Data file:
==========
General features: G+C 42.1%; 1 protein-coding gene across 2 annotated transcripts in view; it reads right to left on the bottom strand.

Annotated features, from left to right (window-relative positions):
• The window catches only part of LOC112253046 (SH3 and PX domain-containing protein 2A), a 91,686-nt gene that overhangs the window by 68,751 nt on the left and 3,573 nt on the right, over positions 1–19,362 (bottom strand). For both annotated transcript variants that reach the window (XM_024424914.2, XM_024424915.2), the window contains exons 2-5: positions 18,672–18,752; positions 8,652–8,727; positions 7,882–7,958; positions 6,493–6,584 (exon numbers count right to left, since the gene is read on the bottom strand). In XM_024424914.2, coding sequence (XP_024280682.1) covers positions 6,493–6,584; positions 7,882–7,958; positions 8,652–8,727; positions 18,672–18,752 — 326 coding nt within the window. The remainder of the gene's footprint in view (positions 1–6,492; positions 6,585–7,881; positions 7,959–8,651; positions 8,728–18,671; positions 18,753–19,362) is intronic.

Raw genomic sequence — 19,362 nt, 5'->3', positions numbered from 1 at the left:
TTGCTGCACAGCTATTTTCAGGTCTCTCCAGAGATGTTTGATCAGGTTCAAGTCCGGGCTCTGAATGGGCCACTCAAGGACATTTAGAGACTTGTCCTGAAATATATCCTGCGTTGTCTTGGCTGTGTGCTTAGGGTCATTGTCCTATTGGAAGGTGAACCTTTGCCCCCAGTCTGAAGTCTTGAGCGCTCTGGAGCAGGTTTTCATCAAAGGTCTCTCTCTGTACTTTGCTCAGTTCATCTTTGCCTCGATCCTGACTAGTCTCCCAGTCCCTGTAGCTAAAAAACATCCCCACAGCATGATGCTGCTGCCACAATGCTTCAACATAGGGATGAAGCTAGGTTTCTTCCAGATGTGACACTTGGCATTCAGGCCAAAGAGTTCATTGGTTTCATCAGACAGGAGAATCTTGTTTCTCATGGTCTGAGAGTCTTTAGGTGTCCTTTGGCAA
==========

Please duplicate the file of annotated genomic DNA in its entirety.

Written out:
General features: G+C 42.1%; 1 protein-coding gene across 2 annotated transcripts in view; it reads right to left on the bottom strand.

Annotated features, from left to right (window-relative positions):
• The window catches only part of LOC112253046 (SH3 and PX domain-containing protein 2A), a 91,686-nt gene that overhangs the window by 68,751 nt on the left and 3,573 nt on the right, over positions 1–19,362 (bottom strand). For both annotated transcript variants that reach the window (XM_024424914.2, XM_024424915.2), the window contains exons 2-5: positions 18,672–18,752; positions 8,652–8,727; positions 7,882–7,958; positions 6,493–6,584 (exon numbers count right to left, since the gene is read on the bottom strand). In XM_024424914.2, coding sequence (XP_024280682.1) covers positions 6,493–6,584; positions 7,882–7,958; positions 8,652–8,727; positions 18,672–18,752 — 326 coding nt within the window. The remainder of the gene's footprint in view (positions 1–6,492; positions 6,585–7,881; positions 7,959–8,651; positions 8,728–18,671; positions 18,753–19,362) is intronic.

Raw genomic sequence — 19,362 nt, 5'->3', positions numbered from 1 at the left:
TTGCTGCACAGCTATTTTCAGGTCTCTCCAGAGATGTTTGATCAGGTTCAAGTCCGGGCTCTGAATGGGCCACTCAAGGACATTTAGAGACTTGTCCTGAAATATATCCTGCGTTGTCTTGGCTGTGTGCTTAGGGTCATTGTCCTATTGGAAGGTGAACCTTTGCCCCCAGTCTGAAGTCTTGAGCGCTCTGGAGCAGGTTTTCATCAAAGGTCTCTCTCTGTACTTTGCTCAGTTCATCTTTGCCTCGATCCTGACTAGTCTCCCAGTCCCTGTAGCTAAAAAACATCCCCACAGCATGATGCTGCTGCCACAATGCTTCAACATAGGGATGAAGCTAGGTTTCTTCCAGATGTGACACTTGGCATTCAGGCCAAAGAGTTCATTGGTTTCATCAGACAGGAGAATCTTGTTTCTCATGGTCTGAGAGTCTTTAGGTGTCCTTTGGCAA